What is PAYE?
The PAYE or Pay As You Earn is a government system to pay tax and national insurance earned across the country. Employers are required to register for it before they start paying their staff and need to deduct the right amount of national insurance and tax from those wages. This will also include any pension contributions that are required.
‘Pay’ under the PAYE system can include sick pay, maternity or paternity payments and other forms of specialist pay. This allows employees to pay their tax and national insurance on a monthly basis rather than all at once as businesses have to do. Employers need to send information to HMRC on staff wages and deductions as well as providing a pay slip to their employees detailing all of this information.
Through the PAYE system, employees also receive a P60 form at the end of the year that tells them exactly how much tax and national insurance they have paid during the previous year.
How do I calculate PAYE?
There are lots of different ways that employers can work out PAYE and how much to take from their staff for national insurance and tax. One of the easiest is to use an expert service such as an accountant or a payroll specialist. You can also use online software to help manage your accounts.
There are also online calculators at HMRC’s website that can help you manually work out the figures by yourself.
It can be quite a complicated process, and you might want to get the employee’s tax code before you start (although there are instructions on how to work this out too). You can then take their annual salary and use this to work out how much tax they should pay along with their national insurance contributions. This can then be divided across their monthly or weekly payments to see how much needs to be deducted for both. Remember there are different tax rates that may apply depending on the total amount earned to consider as well.
See also our online accountancy service.
Do I have to register for PAYE?
Anyone who has staff that are paid more than £113 a week needs to register for PAYE to ensure staff are paying their correct amount of tax and national insurance each month. The system means you need to let HMRC know before each payday how much tax and NI each staff member will be paying then ensure that this amount gets paid and this is where the PAYE system comes in. There are two options for running PAYE – you can run it yourself with your own payroll software or you can have someone do it for you on your behalf, usually a payroll specialist.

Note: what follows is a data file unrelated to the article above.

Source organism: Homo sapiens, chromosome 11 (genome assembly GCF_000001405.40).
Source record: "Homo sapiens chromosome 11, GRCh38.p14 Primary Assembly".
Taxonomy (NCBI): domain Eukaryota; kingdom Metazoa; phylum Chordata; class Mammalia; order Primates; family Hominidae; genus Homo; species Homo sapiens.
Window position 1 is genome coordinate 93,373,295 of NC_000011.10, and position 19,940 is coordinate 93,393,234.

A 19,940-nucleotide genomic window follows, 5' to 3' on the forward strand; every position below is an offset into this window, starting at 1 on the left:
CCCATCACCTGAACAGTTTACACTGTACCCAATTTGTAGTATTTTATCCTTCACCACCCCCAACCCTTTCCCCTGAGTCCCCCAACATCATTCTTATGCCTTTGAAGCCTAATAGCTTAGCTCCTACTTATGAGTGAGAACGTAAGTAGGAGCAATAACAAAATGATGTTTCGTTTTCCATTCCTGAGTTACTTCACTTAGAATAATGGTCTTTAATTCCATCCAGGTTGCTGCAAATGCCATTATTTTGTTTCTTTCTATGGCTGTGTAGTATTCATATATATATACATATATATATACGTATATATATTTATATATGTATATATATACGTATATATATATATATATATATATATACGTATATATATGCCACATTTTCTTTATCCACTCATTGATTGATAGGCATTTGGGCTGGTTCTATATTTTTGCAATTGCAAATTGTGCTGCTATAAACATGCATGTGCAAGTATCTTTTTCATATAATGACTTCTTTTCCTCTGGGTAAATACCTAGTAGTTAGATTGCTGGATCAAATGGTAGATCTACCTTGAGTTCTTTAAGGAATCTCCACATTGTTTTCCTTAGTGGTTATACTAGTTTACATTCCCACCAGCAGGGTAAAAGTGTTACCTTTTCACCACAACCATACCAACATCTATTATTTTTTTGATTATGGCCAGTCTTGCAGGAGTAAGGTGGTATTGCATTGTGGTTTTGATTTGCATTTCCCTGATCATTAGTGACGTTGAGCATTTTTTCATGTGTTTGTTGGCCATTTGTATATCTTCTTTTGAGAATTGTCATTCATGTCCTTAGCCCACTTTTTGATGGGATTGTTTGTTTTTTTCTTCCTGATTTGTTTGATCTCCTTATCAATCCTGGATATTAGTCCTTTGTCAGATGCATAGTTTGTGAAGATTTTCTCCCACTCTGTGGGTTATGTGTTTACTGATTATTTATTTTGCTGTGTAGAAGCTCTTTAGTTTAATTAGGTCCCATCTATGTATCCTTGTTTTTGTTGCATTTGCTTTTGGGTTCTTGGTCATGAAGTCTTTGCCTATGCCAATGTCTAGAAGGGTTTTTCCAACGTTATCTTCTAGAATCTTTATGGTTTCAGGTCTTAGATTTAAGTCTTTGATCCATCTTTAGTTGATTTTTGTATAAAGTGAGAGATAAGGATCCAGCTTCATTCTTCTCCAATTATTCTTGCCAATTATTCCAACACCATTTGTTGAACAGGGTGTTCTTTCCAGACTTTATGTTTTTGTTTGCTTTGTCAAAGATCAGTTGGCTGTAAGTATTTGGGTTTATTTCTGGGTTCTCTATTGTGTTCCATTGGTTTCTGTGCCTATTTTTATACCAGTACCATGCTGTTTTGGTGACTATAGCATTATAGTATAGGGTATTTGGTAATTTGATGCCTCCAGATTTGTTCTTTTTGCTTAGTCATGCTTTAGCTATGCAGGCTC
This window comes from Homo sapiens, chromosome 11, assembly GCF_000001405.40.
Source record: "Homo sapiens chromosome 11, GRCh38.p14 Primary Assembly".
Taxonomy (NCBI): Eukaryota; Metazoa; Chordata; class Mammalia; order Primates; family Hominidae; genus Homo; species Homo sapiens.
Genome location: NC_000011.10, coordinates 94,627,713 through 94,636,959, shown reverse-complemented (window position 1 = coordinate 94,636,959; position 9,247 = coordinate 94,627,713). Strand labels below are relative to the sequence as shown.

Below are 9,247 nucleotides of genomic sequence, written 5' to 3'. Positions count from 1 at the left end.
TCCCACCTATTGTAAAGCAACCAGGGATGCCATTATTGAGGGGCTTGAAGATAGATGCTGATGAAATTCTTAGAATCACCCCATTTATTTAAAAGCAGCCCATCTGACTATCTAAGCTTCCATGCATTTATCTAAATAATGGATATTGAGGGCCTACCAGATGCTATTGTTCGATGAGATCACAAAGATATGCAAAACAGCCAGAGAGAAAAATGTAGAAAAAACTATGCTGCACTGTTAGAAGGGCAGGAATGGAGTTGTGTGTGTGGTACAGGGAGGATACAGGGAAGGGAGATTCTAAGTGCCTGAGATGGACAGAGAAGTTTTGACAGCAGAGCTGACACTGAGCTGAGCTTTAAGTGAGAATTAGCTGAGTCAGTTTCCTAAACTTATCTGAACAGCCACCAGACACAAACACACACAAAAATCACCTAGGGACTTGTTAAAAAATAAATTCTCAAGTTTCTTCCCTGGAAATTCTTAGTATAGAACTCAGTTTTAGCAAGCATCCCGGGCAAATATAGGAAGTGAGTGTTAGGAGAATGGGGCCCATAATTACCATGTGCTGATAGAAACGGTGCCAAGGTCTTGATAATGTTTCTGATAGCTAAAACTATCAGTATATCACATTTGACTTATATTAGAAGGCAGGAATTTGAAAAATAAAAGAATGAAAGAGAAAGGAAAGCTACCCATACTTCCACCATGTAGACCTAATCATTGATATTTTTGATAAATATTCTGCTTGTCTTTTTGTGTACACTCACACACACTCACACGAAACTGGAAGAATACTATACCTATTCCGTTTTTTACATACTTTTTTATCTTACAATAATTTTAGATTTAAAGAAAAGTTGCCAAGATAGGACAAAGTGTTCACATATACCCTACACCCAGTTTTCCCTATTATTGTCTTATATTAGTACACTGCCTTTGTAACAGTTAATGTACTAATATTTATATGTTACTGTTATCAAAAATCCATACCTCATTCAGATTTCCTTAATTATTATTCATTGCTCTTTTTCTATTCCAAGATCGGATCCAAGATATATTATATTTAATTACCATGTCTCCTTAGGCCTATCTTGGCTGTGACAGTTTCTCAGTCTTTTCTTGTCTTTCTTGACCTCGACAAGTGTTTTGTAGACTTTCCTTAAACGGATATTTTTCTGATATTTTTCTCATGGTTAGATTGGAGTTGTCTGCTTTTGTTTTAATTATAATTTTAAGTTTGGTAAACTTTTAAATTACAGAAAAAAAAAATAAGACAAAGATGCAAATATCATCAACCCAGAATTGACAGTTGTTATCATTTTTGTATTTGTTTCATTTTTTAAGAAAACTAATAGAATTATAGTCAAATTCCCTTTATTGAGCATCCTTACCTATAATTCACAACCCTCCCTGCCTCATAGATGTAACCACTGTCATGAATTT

Registering for PAYE can take up to 2 weeks and needs to be done in advance of the first payday, so make sure you leave enough time to do this.
What is considered a payment to an employee?
Any payment you make to an employee needs to be included in the PAYE system. This includes statutory sick pay (SSP) as well as parental pay such as maternity, paternity, adoption or shared parental pay.
You also need to include expenses and benefits that are paid either monthly or at the end of the year. Tips, bonuses and other payments made to staff either by the business or by customers need to be included as do cash prizes and inducement payments and anything that can be converted into cash such as Savings Certificates. Commission and holiday payment, as well as travel time payments, must also be recorded.
What deductions do I need to do in the payments to employees?
When you have employees, you need to see what deductions are required from employee wages in order to comply with tax and national insurance regulations. The amount to be deducted is worked out by the employee’s tax code and national insurance letter.
You may also need to deduct student loan repayments if the employee has had these. You also need to make deductions for pensions under the new government workplace pensions rules. Employees may decide to take part in Payroll Giving where they donate to charity and this should be recorded in the PAYE system. Lastly, any child maintenance payments that are taken directly from their wage can be done through PAYE.
I’m employing people for the first time. Do you have any tips on what to check before employing staff?
There are seven main things that HMRC recommend doing before you employ people for the first time. These are to protect you and the employees as well as ensure you cover your legal requirements.
1. Decide on their wage, ensuring that you are paying them at least National Minimum Wage
2. Make sure they have a legal right to work in the UK and conduct any other background checks you want to carry out
3. See if you are required to have a DBS check (formerly known as a CRB check) and get this put into place
4. Make sure you have employer’s liability insurance in place before you hire staff
5. Send written details of the terms and conditions of employment to the employee if you are employing them for more than one month
6. Register as an employer with HMRC for PAYE before the first payday
7. See if you have to enrol your staff into a workplace pension scheme under the new government rules